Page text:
Stocks

Why Goldman is placing a passive bet on Indian markets

Aarati Krishnan | Updated on March 18, 2011

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There are two intriguing aspects to the latest M&A deal to be struck in the Indian mutual fund industry — Goldman Sachs Asset Management's decision to acquire Benchmark Mutual Fund.

One, why did Goldman Sachs choose a low-profile fund house like Benchmark to make its debut into the asset management space when much larger fund houses have been available for sale in India over the past two years? In a business where size decides profits, Benchmark's assets under management of about Rs 3,000 crore ($700 million) make it a relatively small player. To put this in perspective, Reliance Mutual Fund, the country's leading asset manager has over Rs 1,00,000 crore under its fold.

Two, why did Goldman Sachs choose to acquire a fund house that specialises in Exchange Traded Funds (ETFs) — funds that passively shadow the indices? After all, most mutual fund managers in India swear by active management, where the fees are higher and the aim is to generate index-beating returns by loading up on multitude of stocks that lie outside of the indices.

ETFs: A global hit

This buyout suggests that Goldman Sachs has chosen Benchmark deliberately because it wanted to take the passive route to chart its mutual funds' foray. After all, Goldman Sachs' India plans are not new; it registered its mutual fund operations with SEBI as far back as 2008.

Though ETFs have only a 0.5 per cent market share of the mutual fund assets in India, they are a big hit in the global context.

ETFs managed roughly $1.3 trillion in global assets in February with roughly half of the inflows into US equity funds every month coming in through the passive ETFs rather than actively managed funds. The popularity of ETFs has mainly to do with the fact that they minimise the risks and challenges associated with mutual fund investing and greatly simplify the process.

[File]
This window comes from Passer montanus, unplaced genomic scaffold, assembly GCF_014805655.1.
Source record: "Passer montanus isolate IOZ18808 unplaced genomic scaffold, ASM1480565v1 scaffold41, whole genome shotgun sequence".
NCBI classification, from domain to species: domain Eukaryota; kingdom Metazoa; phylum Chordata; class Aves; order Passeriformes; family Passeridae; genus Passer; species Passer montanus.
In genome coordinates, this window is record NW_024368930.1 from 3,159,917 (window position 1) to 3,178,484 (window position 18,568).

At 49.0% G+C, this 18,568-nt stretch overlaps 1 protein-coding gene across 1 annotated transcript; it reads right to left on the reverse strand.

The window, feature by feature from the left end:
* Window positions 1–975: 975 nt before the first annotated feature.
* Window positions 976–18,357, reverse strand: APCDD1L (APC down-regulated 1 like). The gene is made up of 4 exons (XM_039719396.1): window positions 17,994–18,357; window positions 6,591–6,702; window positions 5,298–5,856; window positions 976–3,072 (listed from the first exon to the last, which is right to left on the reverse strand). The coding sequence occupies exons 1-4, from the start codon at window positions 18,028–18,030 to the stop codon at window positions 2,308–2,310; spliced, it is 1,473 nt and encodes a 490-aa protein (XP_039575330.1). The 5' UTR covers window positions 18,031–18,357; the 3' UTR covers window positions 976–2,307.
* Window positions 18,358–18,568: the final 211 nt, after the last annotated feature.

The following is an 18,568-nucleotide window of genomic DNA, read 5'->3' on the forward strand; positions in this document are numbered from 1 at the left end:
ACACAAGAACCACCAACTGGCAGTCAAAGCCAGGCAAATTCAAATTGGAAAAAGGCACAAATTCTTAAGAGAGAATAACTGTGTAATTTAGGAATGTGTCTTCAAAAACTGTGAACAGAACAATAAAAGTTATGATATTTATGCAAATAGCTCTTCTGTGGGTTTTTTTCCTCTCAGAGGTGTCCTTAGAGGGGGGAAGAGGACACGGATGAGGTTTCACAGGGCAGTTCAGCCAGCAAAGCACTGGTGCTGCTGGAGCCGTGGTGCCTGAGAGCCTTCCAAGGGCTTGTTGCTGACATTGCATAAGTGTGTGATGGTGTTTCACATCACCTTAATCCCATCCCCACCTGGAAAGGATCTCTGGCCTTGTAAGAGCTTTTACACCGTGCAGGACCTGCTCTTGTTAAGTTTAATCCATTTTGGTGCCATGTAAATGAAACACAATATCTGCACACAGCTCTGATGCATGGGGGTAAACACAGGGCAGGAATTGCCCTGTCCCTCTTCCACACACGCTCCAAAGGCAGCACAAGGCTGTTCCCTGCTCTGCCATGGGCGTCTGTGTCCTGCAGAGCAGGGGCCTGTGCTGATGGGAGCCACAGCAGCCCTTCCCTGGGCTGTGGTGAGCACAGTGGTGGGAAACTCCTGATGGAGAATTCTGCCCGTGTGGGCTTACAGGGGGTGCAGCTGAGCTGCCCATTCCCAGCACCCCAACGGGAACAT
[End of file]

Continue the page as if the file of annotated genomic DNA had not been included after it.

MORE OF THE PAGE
In the global market where the fund investor is already deluged by choices — between regions, countries and asset classes — an ETF investor does not have to drill down further and choose between products or fund houses to earn market returns.

Is India different?

Despite its popularity abroad, index investing has not really caught on with Indian mutual fund investors in a big way for two reasons. The returns of top performing equity funds in India tend to beat the indices by such a convincing margin (upto seven percentage points over a five-year period), that investors are tempted to take their chances.

Then, a fairly high proportion of funds manage to trounce the indices too. Over a five-year period, about 6 out of every 10 actively managed equity funds in India have beaten the Sensex returns.

However, even Indian fund managers are finding it harder to outperform the indices in recent years. The proportion of equity funds managing to beat the Sensex returns was as high as 75 per cent in 2007.

In the choppy market conditions since then, this proportion has steadily dwindled. Only half the active equity funds managed to outperform the Sensex in 2010.

This may be one reason why Goldman Sachs is placing its bets on passive investing, while it charts its Indian mutual fund foray.

Published on March 16, 2011

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